When my children were young, we read about an old tradition that existed in various parts of Europe since the Middle Ages. Groups of children and young people would go house to house singing Christmas carols and sometimes collecting donations for charitable purposes.
So we started doing it too. In the beginning, it took a lot of courage to ring the doorbells, and we got used to gruff “Who are you?” questions over the intercom. Our answer was an enthusiastic “We are the Star Singers, here to sing for you and wish you a merry Christmas!” Almost always, doors would open and people would gather to listen, clap, and exchange greetings. Many remembered the old tradition and thanked us for bringing the spirit of Christmas to their homes. We got to meet and spend time with lonely people, the elderly, and the ill.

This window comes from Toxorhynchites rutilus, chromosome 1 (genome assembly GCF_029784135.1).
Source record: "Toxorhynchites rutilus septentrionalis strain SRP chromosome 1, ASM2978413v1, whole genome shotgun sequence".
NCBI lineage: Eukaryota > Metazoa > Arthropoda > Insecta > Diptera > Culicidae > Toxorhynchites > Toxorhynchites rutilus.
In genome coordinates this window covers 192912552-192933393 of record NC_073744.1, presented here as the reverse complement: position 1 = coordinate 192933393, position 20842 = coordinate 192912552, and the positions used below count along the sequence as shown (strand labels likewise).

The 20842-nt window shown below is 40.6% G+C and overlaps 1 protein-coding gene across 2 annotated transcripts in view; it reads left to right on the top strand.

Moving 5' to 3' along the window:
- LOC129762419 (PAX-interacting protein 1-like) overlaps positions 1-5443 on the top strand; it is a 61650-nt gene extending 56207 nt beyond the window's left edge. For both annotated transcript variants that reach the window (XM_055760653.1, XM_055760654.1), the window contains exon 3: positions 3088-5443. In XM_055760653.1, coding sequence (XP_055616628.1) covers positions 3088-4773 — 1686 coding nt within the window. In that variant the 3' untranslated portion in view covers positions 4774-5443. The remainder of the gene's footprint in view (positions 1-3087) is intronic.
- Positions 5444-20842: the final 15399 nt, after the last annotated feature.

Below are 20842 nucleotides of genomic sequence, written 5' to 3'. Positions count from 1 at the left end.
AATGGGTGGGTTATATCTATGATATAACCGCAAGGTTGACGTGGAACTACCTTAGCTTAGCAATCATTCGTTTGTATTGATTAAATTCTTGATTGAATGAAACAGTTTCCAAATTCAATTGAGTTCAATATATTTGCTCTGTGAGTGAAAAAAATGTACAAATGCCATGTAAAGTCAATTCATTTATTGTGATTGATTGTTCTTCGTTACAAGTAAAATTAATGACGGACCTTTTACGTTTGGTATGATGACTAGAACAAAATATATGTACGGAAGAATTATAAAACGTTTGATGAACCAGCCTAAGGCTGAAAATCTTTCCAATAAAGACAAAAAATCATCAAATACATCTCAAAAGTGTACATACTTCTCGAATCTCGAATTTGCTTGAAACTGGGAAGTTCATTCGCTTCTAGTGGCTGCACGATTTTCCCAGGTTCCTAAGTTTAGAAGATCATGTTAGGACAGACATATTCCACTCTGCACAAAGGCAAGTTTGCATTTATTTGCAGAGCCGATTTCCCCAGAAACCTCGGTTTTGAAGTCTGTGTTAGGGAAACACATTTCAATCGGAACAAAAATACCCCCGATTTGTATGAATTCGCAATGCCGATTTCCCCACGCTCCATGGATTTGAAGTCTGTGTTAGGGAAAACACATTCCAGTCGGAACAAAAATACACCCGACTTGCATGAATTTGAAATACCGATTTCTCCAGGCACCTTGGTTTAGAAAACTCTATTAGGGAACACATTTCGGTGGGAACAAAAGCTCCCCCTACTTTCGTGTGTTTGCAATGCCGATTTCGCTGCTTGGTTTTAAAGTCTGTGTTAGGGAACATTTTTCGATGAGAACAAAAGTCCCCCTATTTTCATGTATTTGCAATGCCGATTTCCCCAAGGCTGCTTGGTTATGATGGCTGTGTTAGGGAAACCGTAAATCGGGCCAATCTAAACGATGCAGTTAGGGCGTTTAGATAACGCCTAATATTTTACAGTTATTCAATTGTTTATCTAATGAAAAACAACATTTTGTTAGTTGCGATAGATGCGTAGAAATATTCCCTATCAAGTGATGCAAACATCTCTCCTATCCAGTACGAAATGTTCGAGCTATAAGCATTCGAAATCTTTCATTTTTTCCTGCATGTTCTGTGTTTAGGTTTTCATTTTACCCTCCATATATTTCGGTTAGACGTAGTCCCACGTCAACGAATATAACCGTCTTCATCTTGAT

A couple of times, we got stuck in the elevators of apartment buildings and just kept on singing till somebody found a way to get us out. Once, we witnessed how two neighbors who hadn’t been on speaking terms for years forgave each other and wished each other a merry Christmas!
As the years went by, other children and young people would join in, and even some of my grandchildren. No one was a musical professional. The only requirement was to be full of Christmas joy.
One Christmas Eve, some of our guitar strings broke, and things weren’t going so smoothly. But that was the time when one of the most touching encounters happened. We met a man with a leg in a cast, who hadn’t been able to do his usual Christmas Eve party because of his condition and was very sad. We ended up singing for him a cappella, and he showed us pictures of his loved ones who lived far away. When we left, he told us it was the best Christmas Eve he’d had in a long time.